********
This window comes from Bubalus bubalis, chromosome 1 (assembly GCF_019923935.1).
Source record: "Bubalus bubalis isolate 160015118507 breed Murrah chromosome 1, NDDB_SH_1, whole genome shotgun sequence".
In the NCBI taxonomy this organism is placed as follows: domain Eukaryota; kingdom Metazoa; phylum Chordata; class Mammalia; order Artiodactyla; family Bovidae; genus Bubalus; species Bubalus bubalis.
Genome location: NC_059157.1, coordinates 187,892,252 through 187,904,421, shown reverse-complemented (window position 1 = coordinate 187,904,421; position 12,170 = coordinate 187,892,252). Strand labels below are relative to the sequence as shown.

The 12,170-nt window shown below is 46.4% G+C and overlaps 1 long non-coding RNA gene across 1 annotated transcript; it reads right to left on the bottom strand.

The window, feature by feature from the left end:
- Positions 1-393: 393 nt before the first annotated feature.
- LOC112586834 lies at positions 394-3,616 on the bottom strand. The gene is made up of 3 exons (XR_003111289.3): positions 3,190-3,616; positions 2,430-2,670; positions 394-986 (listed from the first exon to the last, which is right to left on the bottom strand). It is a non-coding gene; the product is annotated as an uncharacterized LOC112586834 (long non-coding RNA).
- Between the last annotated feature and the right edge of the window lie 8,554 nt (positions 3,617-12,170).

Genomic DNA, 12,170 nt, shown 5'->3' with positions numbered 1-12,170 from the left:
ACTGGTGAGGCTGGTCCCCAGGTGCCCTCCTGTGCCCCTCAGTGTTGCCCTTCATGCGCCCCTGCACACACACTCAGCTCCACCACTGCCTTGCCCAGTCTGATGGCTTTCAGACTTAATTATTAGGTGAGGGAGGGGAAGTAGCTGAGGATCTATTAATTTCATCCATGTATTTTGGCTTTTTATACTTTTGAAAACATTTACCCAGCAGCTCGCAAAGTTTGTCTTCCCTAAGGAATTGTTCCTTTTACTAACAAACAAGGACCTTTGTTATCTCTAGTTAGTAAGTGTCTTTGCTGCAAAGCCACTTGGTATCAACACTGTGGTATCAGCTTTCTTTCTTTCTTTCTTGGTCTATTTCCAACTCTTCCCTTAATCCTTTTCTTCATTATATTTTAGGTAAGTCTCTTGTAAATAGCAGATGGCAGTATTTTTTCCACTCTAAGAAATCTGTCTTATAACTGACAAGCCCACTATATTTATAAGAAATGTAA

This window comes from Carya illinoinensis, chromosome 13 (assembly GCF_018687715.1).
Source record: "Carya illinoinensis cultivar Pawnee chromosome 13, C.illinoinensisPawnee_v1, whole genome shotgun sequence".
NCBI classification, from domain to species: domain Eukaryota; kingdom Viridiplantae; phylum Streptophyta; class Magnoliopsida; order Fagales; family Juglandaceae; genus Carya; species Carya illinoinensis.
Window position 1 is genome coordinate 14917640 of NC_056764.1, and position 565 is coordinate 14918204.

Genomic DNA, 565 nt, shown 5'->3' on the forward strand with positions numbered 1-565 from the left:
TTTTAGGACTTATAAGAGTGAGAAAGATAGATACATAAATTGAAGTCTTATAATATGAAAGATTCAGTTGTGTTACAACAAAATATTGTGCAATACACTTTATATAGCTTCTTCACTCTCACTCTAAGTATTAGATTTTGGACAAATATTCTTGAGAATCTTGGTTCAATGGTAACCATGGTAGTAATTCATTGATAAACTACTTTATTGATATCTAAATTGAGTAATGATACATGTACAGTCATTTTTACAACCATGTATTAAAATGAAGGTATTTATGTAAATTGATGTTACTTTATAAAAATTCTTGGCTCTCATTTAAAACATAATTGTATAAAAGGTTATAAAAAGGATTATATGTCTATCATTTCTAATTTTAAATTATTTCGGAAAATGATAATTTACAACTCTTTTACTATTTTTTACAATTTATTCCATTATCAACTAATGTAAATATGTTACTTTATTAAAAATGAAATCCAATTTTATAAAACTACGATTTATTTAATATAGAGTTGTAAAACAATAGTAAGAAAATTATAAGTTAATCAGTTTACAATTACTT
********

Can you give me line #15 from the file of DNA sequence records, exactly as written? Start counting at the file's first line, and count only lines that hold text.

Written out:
Window position 1 is genome coordinate 14917640 of NC_056764.1, and position 565 is coordinate 14918204.